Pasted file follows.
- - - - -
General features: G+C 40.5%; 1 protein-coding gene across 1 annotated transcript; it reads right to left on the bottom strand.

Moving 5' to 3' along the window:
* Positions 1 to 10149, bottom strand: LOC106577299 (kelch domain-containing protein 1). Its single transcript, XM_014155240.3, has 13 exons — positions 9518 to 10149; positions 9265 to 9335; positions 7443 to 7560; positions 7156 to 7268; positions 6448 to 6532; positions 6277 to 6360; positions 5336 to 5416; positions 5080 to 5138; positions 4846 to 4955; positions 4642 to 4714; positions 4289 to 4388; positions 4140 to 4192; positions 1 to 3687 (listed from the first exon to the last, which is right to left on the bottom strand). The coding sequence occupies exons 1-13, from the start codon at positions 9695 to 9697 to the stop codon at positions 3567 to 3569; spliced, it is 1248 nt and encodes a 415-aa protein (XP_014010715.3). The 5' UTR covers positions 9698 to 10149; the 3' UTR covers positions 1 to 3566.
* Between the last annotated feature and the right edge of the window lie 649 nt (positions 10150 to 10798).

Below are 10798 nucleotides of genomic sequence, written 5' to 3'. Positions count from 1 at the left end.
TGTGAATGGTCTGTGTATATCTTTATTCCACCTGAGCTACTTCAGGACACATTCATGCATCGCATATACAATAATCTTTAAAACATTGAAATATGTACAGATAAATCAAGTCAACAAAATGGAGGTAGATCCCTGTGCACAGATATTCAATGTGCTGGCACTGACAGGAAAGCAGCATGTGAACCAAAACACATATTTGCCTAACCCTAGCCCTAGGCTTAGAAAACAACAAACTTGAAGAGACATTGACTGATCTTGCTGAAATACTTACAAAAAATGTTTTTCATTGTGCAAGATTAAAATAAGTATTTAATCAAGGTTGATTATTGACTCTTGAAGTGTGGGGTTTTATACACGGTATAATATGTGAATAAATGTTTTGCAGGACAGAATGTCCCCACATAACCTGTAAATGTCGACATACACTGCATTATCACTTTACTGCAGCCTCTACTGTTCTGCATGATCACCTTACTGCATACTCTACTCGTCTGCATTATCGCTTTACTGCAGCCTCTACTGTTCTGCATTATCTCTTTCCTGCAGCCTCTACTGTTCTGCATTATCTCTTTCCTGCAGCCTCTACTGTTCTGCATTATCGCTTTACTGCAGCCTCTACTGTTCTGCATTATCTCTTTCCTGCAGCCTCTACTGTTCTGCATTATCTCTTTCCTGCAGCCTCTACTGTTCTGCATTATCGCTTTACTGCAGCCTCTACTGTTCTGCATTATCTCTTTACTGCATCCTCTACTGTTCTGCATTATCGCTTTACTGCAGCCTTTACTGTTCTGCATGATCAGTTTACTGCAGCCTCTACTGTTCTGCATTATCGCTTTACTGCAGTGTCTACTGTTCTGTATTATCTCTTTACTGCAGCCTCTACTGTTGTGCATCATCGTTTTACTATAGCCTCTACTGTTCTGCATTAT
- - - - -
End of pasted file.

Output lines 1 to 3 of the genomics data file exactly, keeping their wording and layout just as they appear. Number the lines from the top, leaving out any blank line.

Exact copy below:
General features: G+C 40.5%; 1 protein-coding gene across 1 annotated transcript; it reads right to left on the bottom strand.

Moving 5' to 3' along the window:
* Positions 1 to 10149, bottom strand: LOC106577299 (kelch domain-containing protein 1). Its single transcript, XM_014155240.3, has 13 exons — positions 9518 to 10149; positions 9265 to 9335; positions 7443 to 7560; positions 7156 to 7268; positions 6448 to 6532; positions 6277 to 6360; positions 5336 to 5416; positions 5080 to 5138; positions 4846 to 4955; positions 4642 to 4714; positions 4289 to 4388; positions 4140 to 4192; positions 1 to 3687 (listed from the first exon to the last, which is right to left on the bottom strand). The coding sequence occupies exons 1-13, from the start codon at positions 9695 to 9697 to the stop codon at positions 3567 to 3569; spliced, it is 1248 nt and encodes a 415-aa protein (XP_014010715.3). The 5' UTR covers positions 9698 to 10149; the 3' UTR covers positions 1 to 3566.